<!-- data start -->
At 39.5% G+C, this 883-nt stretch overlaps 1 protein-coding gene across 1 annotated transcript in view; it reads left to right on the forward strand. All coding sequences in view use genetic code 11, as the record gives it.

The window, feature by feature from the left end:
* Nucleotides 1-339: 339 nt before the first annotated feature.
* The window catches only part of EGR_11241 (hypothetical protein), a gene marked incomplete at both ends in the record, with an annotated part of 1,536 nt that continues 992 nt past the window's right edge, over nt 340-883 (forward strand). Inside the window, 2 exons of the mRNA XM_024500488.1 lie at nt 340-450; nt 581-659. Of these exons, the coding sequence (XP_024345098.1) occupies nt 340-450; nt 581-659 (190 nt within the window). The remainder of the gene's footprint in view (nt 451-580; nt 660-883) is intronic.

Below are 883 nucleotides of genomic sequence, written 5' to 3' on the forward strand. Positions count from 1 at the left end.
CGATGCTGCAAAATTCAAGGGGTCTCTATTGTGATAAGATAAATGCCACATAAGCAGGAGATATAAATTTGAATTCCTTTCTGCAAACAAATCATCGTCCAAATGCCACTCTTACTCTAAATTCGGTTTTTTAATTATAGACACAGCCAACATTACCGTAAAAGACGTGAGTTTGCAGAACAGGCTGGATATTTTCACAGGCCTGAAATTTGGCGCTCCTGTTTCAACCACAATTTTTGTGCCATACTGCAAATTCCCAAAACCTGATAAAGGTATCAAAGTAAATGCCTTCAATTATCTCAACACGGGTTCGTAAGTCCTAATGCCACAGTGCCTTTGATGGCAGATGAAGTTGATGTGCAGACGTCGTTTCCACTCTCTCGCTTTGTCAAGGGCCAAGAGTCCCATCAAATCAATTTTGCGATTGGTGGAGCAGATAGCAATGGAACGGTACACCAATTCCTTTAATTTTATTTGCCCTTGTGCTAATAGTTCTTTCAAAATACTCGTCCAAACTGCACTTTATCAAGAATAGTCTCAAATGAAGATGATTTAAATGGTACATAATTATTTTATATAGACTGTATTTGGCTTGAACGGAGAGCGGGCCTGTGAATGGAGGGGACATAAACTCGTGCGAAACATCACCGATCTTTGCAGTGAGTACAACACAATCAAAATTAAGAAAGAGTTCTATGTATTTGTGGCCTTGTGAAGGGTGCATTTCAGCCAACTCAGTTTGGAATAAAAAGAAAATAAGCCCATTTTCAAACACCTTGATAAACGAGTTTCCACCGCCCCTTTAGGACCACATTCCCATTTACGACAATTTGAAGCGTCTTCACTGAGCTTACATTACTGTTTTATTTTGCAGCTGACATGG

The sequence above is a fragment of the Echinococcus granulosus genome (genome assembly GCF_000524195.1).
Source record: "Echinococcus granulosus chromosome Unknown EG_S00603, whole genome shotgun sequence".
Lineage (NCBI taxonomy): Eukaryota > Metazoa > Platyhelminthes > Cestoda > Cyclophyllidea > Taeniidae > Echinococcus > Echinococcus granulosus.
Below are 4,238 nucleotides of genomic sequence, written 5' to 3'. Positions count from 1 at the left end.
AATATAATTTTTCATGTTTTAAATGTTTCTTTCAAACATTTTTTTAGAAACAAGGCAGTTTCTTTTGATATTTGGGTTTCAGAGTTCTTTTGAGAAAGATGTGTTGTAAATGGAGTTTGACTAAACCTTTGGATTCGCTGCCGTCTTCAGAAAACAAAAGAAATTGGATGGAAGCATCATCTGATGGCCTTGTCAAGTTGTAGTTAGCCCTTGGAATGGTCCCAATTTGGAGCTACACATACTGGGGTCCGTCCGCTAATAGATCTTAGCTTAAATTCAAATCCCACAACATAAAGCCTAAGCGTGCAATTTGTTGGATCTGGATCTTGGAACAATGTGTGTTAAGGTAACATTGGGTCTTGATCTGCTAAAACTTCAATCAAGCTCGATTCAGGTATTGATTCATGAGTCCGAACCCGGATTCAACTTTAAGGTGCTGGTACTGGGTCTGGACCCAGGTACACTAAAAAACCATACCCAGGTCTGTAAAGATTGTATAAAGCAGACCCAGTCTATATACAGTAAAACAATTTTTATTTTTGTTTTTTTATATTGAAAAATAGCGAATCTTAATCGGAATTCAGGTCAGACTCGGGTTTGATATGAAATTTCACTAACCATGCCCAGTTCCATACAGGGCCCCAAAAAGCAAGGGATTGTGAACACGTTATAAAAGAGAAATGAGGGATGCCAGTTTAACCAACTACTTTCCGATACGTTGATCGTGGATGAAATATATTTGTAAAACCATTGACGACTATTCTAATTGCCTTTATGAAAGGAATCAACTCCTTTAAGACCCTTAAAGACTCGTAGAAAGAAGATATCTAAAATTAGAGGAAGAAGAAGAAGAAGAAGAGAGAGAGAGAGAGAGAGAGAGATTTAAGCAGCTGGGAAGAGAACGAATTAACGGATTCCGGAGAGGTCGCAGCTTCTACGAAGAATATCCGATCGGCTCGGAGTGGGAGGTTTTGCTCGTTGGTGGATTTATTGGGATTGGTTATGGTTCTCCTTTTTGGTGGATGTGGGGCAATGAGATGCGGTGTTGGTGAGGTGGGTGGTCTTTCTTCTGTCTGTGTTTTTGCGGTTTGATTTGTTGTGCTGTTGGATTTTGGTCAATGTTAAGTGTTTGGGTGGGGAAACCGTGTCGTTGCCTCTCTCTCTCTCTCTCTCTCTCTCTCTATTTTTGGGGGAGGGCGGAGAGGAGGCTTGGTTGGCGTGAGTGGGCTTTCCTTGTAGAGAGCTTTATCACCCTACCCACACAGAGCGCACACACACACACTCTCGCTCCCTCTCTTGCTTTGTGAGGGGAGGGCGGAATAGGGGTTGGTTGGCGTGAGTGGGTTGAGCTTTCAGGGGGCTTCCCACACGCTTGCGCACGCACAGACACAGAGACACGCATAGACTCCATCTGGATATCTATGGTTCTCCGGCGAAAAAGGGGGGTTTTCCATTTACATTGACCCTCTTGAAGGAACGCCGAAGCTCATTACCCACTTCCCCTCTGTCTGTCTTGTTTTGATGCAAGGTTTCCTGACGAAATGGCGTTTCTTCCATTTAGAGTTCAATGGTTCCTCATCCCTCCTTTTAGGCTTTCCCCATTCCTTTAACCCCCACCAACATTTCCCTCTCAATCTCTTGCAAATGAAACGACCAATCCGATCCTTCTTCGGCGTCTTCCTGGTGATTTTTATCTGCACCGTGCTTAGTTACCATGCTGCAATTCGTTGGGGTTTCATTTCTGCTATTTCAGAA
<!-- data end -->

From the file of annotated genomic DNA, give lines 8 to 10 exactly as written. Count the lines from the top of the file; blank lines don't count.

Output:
Source record: "Echinococcus granulosus chromosome Unknown EG_S00603, whole genome shotgun sequence".
Lineage (NCBI taxonomy): Eukaryota > Metazoa > Platyhelminthes > Cestoda > Cyclophyllidea > Taeniidae > Echinococcus > Echinococcus granulosus.
Below are 4,238 nucleotides of genomic sequence, written 5' to 3'. Positions count from 1 at the left end.